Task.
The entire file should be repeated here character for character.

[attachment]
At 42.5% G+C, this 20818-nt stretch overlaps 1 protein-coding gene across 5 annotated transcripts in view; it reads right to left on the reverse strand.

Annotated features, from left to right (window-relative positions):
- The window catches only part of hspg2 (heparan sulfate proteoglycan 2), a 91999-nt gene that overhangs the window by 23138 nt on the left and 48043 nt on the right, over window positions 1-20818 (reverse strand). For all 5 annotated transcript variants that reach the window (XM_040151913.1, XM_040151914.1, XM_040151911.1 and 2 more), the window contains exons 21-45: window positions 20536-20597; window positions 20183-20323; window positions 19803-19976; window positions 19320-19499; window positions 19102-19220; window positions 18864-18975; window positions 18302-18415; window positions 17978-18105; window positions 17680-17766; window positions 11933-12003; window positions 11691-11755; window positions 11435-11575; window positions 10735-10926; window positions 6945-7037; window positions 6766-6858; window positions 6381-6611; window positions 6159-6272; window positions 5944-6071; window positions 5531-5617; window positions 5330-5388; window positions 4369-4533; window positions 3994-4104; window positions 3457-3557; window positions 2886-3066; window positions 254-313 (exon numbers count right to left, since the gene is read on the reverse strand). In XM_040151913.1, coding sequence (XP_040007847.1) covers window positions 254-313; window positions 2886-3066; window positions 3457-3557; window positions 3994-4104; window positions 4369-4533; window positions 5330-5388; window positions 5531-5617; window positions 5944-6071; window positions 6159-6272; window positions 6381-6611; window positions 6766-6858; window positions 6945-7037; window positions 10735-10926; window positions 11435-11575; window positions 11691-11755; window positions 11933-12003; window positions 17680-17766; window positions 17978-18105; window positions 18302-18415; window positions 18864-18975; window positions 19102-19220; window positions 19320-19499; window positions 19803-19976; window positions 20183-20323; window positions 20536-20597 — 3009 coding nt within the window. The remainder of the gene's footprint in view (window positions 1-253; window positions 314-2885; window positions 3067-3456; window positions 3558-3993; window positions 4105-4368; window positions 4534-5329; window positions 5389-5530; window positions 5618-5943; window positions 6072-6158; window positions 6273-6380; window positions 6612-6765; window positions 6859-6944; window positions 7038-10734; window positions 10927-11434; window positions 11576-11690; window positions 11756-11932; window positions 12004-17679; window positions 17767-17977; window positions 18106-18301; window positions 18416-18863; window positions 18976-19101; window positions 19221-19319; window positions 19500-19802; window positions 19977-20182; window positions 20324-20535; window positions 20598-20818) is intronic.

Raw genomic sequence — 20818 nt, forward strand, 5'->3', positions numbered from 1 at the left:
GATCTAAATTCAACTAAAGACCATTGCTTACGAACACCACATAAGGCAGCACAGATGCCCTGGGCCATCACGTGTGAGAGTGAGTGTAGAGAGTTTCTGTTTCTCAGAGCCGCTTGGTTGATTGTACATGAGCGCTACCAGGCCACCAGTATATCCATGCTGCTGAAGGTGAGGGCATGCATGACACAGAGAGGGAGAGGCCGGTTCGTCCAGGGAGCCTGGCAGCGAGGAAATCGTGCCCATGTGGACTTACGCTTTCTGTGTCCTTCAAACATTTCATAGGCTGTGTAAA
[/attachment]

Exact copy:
At 42.5% G+C, this 20818-nt stretch overlaps 1 protein-coding gene across 5 annotated transcripts in view; it reads right to left on the reverse strand.

Annotated features, from left to right (window-relative positions):
- The window catches only part of hspg2 (heparan sulfate proteoglycan 2), a 91999-nt gene that overhangs the window by 23138 nt on the left and 48043 nt on the right, over window positions 1-20818 (reverse strand). For all 5 annotated transcript variants that reach the window (XM_040151913.1, XM_040151914.1, XM_040151911.1 and 2 more), the window contains exons 21-45: window positions 20536-20597; window positions 20183-20323; window positions 19803-19976; window positions 19320-19499; window positions 19102-19220; window positions 18864-18975; window positions 18302-18415; window positions 17978-18105; window positions 17680-17766; window positions 11933-12003; window positions 11691-11755; window positions 11435-11575; window positions 10735-10926; window positions 6945-7037; window positions 6766-6858; window positions 6381-6611; window positions 6159-6272; window positions 5944-6071; window positions 5531-5617; window positions 5330-5388; window positions 4369-4533; window positions 3994-4104; window positions 3457-3557; window positions 2886-3066; window positions 254-313 (exon numbers count right to left, since the gene is read on the reverse strand). In XM_040151913.1, coding sequence (XP_040007847.1) covers window positions 254-313; window positions 2886-3066; window positions 3457-3557; window positions 3994-4104; window positions 4369-4533; window positions 5330-5388; window positions 5531-5617; window positions 5944-6071; window positions 6159-6272; window positions 6381-6611; window positions 6766-6858; window positions 6945-7037; window positions 10735-10926; window positions 11435-11575; window positions 11691-11755; window positions 11933-12003; window positions 17680-17766; window positions 17978-18105; window positions 18302-18415; window positions 18864-18975; window positions 19102-19220; window positions 19320-19499; window positions 19803-19976; window positions 20183-20323; window positions 20536-20597 — 3009 coding nt within the window. The remainder of the gene's footprint in view (window positions 1-253; window positions 314-2885; window positions 3067-3456; window positions 3558-3993; window positions 4105-4368; window positions 4534-5329; window positions 5389-5530; window positions 5618-5943; window positions 6072-6158; window positions 6273-6380; window positions 6612-6765; window positions 6859-6944; window positions 7038-10734; window positions 10927-11434; window positions 11576-11690; window positions 11756-11932; window positions 12004-17679; window positions 17767-17977; window positions 18106-18301; window positions 18416-18863; window positions 18976-19101; window positions 19221-19319; window positions 19500-19802; window positions 19977-20182; window positions 20324-20535; window positions 20598-20818) is intronic.

Raw genomic sequence — 20818 nt, forward strand, 5'->3', positions numbered from 1 at the left:
GATCTAAATTCAACTAAAGACCATTGCTTACGAACACCACATAAGGCAGCACAGATGCCCTGGGCCATCACGTGTGAGAGTGAGTGTAGAGAGTTTCTGTTTCTCAGAGCCGCTTGGTTGATTGTACATGAGCGCTACCAGGCCACCAGTATATCCATGCTGCTGAAGGTGAGGGCATGCATGACACAGAGAGGGAGAGGCCGGTTCGTCCAGGGAGCCTGGCAGCGAGGAAATCGTGCCCATGTGGACTTACGCTTTCTGTGTCCTTCAAACATTTCATAGGCTGTGTAAA